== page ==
In a year of unprecedented anxiety and uncertainty, I find it oddly reassuring that Panto is still going ahead. Other, less hardy forms of the arts may lock their doors, turn off all the lights and pretend nobody’s home, but not Panto. No, Panto is the one throwing wide the door, striking a fabulous pose and yelling Ta Daaaa!!
And thank goodness. We need a good dose of levity right now, and Red Riding Hood fits the bill nicely. Originally intended to be socially distanced lived performances, they will now, due to restrictions, be streamed online only for a minimum donation of £2 – bargain! It must be very odd for the performers to be acting to the echoing, empty auditorium – especially in a comedy, when the silent pauses for laughter resound uncomfortably. You’d never know it, though, as this troupe really gives their all for their virtual audience.
The plot, written by Jonathan Ashby Rock, is essentially a Whodunnit; Red Riding Hood, hampered by her eccentric fellow forest-dwellers, attempts to discover who helped to spring the Big Bad Wolf from jail. The humour is nicely balanced for both parents and children, and there are several laugh-out-loud moments. Even the interval brings us some unexpected entertainment – I won’t spoil the surprise. At an hour and fifty minutes, it may be slightly too long for very young children, but it bowls along at a nice pace and there’s always plenty happening on the stage to keep them entertained.
Speaking of which, the décor is very impressive indeed! The outdoor scenes are pretty, although a forest is a forest, isn’t it – but Granny’s Cottage is something else! Bravo, Hounslow Arts Centre. Costumes are colourful and flamboyant, and props always appropriate. The mic levels did vary somewhat, Eric the huntsman was particularly quiet, but thankfully this did not seem to impact on Philip Ryder’s boisterous, cheerful songs.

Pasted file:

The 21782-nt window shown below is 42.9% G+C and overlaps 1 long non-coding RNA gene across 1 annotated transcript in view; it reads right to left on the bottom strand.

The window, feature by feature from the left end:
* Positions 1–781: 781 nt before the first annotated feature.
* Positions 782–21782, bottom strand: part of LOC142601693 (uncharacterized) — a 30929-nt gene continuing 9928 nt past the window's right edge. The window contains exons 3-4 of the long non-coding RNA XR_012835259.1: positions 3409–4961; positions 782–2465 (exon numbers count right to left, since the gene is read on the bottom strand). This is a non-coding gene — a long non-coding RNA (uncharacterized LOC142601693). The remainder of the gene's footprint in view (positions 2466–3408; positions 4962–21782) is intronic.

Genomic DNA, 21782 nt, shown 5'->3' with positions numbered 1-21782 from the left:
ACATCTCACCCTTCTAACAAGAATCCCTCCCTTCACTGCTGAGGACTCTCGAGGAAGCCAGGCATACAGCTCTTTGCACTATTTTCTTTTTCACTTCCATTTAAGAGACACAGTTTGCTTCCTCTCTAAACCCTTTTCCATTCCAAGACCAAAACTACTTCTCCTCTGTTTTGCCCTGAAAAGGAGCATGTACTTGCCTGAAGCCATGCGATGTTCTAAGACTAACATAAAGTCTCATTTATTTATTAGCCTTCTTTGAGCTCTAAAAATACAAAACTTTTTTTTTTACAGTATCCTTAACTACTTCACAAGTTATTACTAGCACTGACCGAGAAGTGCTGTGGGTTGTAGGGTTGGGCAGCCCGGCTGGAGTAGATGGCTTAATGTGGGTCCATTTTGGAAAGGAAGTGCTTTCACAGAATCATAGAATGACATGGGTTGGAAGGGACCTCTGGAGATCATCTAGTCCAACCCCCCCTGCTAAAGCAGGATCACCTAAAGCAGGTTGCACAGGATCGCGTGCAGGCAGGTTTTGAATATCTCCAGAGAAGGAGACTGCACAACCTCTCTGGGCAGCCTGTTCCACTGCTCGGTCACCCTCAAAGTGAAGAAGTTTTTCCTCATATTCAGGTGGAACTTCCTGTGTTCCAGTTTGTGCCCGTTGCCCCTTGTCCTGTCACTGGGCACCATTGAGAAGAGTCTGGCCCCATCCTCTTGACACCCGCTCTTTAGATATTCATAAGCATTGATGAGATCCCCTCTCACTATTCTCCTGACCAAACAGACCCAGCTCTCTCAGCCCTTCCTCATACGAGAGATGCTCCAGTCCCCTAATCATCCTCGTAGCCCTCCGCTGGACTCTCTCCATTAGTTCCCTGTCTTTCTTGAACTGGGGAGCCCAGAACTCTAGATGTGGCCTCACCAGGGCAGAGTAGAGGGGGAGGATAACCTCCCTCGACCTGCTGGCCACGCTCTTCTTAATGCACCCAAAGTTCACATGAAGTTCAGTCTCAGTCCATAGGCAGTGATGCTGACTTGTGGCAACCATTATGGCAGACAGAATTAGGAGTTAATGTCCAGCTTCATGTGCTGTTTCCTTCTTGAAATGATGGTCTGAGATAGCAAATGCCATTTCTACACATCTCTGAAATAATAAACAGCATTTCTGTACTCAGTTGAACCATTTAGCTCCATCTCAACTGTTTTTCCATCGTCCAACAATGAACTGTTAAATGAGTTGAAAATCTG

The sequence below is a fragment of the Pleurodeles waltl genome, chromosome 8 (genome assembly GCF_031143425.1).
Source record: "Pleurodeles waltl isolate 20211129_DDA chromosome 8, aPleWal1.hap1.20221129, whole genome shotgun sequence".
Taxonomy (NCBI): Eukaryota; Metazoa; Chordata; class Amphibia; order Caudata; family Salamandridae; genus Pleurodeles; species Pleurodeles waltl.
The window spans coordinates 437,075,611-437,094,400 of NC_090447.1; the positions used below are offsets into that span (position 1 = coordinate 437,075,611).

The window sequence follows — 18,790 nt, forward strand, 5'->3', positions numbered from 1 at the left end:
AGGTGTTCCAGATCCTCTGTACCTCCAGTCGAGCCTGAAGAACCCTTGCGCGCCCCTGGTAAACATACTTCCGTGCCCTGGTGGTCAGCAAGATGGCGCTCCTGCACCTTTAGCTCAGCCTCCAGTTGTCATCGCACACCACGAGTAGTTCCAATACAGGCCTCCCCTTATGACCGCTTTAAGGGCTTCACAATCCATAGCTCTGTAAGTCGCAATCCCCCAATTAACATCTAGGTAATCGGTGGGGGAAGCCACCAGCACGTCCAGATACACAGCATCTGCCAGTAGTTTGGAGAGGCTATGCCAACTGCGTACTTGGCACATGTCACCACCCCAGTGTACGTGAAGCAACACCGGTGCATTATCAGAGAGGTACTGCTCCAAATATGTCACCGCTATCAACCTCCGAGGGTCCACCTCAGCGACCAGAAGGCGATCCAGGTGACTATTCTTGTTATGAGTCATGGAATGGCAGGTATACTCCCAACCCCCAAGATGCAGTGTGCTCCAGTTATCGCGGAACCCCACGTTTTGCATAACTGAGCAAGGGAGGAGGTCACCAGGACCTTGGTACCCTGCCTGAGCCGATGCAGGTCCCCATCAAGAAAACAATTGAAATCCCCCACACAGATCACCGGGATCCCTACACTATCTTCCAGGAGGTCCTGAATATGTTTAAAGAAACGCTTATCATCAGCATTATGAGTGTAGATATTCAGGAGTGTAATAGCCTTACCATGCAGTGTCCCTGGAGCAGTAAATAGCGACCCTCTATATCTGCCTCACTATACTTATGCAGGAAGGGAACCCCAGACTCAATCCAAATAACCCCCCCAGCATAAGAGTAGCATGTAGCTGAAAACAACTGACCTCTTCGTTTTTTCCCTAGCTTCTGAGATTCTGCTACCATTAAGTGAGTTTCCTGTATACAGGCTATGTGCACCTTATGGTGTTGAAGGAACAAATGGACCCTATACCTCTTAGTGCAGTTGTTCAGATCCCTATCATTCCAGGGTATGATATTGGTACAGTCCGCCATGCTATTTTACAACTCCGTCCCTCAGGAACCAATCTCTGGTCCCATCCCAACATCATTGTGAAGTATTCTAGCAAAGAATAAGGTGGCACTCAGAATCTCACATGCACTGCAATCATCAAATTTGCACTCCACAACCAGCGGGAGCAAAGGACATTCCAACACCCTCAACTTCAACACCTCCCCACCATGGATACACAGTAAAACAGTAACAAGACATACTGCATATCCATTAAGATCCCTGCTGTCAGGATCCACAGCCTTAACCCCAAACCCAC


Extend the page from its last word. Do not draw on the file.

Writer Ashby-Rock himself plays Prince Claus, an amiable buffoon with a nod and a wink to one of our own glorious leaders. Daniella Piper is a determinedly peppy Red and Adam Russell-Owen a deliciously gangster Big Bad Wolf, but the laurels must go to Danni Payne and Emma Powell for an adorably ridiculous portrayal of a pair of inexplicably German pigs.
I know everyone is probably sick of hearing it, but the Arts are having a really tough time of it at the moment. For a very small fee, you have the chance to bring your children some excellent live Christmas entertainment in the comfort of your own home, as well as giving something back to these companies who give so much. Go on, you know you want to. Oh yes you do!
Review by Genni Trickett
Red Riding Hood, a multiplatform storytelling pantomime, allows children to engage with the pantomime in a whole new way. Online, offline, in schools and at home, this year’s pantomime has many layers of fun to discover for the whole family.
The Big Bad Wolf has escaped from prison and is on the loose! Join wannabe detective Red Riding Hood as she tries to discover the Wolf’s accomplice and who he intends to eat before it’s too late! Can you help save grandma and put the Big Bad Wolf back safely behind bars?
Help solve the case by collecting clues scattered across the borough of Hounslow. Meet all the characters and decide who your suspects are before the live-streamed performance. Visit the immersive crime scenes, follow a trail across Hounslow Heath, watch a live-streamed performance and bring this story to life this festive season.
Daniella Piper Red Riding Hood
Danni Payne Stickles
Emma Powell Husk
Philip Ryder Brickles
Jonathan Ashby-Rock Prince Claus
Rushand Chambers Huntsman Eric
Adam Russell-Owen Wolf Wolfram
Paige Jarratt Granny Hood
Jonathan Ashby-Rock Writer, Co-Director & Producer
Laura Hannawin Co-Director & Producer
Philip Ryder Musical Director & Producer
Sam Spencer-Lane Choreographer
Madeleine Edis Set and Costume Design
Alex Harvey-Brown Live Streaming Producer
Produced by Ashby Ryder Pantomimes. Supported by London Borough of Hounslow, Arts Council England and Department for Digital, Culture, Media & Sport.
Running time: Approximately 1 hour and 50 minutes, including an interval. Interval length may vary to allow patrons to move around the building safely.
Tuesday 15 – Sunday 20 December 2020